Don’t let another national outbreak be the reason that a final vote on the Food Safety Modernization Act is had.  That’s why continued pressure on the powers that be is a good thing.  Congressman John D. Dingell (D-MI) wrote the following letter to Senator Dianne Feinstein (D-CA) calling on her to stop blocking a vote on food safety legislation in the Senate. Dingell is the author of H.R. 2749, the “Food Safety Enhancement Act,” which passed the U.S. House overwhelmingly with bipartisan support almost a year ago.

The Honorable Dianne Feinstein
United States Senate
331 Hart Senate Office Building
Washington, D.C. 20510

Dear Senator Feinstein:

I am writing to express deep concern with the lack of progress being made in the United States Senate on critical food safety legislation. My concern stems from recent press accounts detailing the cause of delay on Senate consideration of S. 510, the Food Safety Modernization Act. Recent press accounts, including a July 11 Washington Post article titled Advocates Run Ads Urging Senate to Pass Food Safety Bill, indicate the cause for delayed consideration is your insistence on adding controversial language to the bill that would ban the use of bisphenol A (BPA) in food and beverage containers. While I am sensitive to your goals and believe that your intentions are virtuous, I respectfully ask that you reconsider your current obstruction on this issue and find a suitable compromise that would allow prompt consideration of critically needed food safety legislation.

As you may know, I am the author of H.R. 2749, the Food Safety Enhancement Act, comprehensive food safety legislation that will grant the Food and Drug Administration (FDA) the authorities necessary to ensure the safety of the nation’s food supply. The case for food safety legislation has been made–each year approximately 76 million illnesses occur, more than 300,000 persons are hospitalized, and 5,000 die from foodborne illness. The urgency for a legislative solution is renewed with each new outbreak of illness from bad food. While not a companion measure, S. 510 includes many of the same authorities included in my legislation. H.R. 2749 passed the House in November 2009 overwhelmingly, with bipartisan support. Both bills will make the greatest improvements to food and drug law since 1938 and will save the lives of thousands of Americans.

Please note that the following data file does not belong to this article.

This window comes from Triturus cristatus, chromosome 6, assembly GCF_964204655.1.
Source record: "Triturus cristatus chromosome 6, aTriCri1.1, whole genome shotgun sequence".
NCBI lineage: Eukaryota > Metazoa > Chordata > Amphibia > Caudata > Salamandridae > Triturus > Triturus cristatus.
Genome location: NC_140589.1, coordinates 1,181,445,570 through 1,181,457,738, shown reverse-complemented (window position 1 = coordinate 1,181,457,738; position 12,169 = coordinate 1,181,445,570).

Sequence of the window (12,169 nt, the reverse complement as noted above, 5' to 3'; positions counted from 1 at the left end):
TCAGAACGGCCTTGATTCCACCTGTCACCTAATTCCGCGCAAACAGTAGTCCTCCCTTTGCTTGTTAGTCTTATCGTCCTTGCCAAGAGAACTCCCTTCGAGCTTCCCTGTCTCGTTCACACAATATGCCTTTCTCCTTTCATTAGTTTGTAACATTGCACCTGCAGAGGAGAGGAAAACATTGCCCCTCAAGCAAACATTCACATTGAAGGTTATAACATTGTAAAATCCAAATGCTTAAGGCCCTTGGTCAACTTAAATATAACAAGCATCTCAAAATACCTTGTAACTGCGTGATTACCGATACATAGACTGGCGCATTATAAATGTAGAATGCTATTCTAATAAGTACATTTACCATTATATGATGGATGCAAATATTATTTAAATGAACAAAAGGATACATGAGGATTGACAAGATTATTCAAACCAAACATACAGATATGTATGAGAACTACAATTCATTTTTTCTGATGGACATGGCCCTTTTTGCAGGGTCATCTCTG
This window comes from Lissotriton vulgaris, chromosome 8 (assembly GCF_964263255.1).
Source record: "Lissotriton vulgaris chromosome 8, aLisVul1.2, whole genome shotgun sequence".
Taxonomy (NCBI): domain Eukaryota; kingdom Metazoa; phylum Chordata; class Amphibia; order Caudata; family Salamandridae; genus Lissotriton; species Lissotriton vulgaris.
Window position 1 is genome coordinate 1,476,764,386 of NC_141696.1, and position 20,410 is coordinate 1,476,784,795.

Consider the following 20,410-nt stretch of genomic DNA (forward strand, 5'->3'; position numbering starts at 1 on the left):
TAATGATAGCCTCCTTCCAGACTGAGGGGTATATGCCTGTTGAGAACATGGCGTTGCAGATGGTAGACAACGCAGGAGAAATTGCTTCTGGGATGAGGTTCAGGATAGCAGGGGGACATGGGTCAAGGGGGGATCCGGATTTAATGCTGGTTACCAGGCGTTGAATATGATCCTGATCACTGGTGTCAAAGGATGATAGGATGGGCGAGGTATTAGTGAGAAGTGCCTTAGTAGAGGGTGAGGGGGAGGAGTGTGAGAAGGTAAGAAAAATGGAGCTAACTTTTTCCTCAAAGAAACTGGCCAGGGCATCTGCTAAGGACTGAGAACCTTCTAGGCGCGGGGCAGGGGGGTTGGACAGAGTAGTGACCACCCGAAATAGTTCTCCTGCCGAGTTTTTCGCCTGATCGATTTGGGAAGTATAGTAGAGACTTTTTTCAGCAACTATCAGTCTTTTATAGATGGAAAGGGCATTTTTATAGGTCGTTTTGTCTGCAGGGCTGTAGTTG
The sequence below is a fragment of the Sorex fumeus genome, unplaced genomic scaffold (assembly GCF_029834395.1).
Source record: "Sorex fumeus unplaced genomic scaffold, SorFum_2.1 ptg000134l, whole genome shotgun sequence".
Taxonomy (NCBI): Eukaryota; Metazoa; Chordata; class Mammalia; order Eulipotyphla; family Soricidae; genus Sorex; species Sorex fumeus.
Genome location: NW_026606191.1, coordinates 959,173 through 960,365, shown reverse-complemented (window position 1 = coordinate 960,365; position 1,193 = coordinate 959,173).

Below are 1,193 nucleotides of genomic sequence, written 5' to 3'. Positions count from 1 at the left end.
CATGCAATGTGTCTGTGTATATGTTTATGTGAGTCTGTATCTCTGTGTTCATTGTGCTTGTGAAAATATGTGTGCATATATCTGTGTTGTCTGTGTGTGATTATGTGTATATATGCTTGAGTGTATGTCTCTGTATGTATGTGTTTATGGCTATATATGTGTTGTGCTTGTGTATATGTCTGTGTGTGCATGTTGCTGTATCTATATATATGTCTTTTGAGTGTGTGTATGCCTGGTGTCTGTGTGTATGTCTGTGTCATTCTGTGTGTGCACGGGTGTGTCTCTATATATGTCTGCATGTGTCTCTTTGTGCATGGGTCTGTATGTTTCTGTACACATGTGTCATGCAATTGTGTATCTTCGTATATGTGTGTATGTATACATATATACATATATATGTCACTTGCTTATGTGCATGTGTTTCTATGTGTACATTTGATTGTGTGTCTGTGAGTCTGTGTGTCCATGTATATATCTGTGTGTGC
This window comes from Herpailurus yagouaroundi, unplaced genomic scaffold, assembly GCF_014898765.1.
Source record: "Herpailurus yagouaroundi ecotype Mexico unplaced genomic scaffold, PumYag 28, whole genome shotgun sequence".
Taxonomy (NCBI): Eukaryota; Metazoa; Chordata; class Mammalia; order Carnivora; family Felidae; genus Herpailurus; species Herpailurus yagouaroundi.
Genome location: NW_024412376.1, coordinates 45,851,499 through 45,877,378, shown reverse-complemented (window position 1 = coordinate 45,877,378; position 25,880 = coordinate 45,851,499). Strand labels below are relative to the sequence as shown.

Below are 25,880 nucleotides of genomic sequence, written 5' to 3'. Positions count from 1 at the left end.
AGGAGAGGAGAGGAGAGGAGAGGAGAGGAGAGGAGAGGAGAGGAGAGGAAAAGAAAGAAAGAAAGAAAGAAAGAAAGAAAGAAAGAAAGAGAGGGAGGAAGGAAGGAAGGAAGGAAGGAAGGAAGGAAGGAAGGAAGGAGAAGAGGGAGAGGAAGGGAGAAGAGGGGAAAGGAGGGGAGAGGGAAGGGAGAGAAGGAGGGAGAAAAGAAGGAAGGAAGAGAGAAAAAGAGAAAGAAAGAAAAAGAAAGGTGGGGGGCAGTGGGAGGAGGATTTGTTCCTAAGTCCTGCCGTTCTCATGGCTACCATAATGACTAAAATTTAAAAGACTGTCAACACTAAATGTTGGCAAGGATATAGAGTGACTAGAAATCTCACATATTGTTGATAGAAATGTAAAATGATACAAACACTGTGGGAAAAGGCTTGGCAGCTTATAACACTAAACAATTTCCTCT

There has been much debate over the years on the safety of the use of BPA in food and beverage containers. The topic invokes passionate reactions on both ends of the spectrum. FDA, the regulatory agency with the scientific expertise to responsibly weigh the risks and benefits of the use of BPA, has expressed some concern about the potential effects of BPA on the brain, behavior, and prostate gland in fetuses, infants, and young children. FDA is pursuing additional studies and is seeking public input and input from other expert agencies to provide greater clarity on potential health effects of exposure to BPA. I share their concern and worked with my colleagues in the House to include language in H.R. 2749 that reflects this concern.

I implore you to not allow the perfect be the enemy of the good. Time is running out. Our choices are becoming increasingly

clear, we can either find middle ground, or we can become obstinate in our views and fail to meet any of our goals. It would be calamitous if a bill to protect American consumers from unsafe food cannot become law this year because of controversy over a single point.

Thank you for your consideration of this letter, and for all you do on behalf of American consumers.

With every good wish,

John D. Dingell
Member of Congress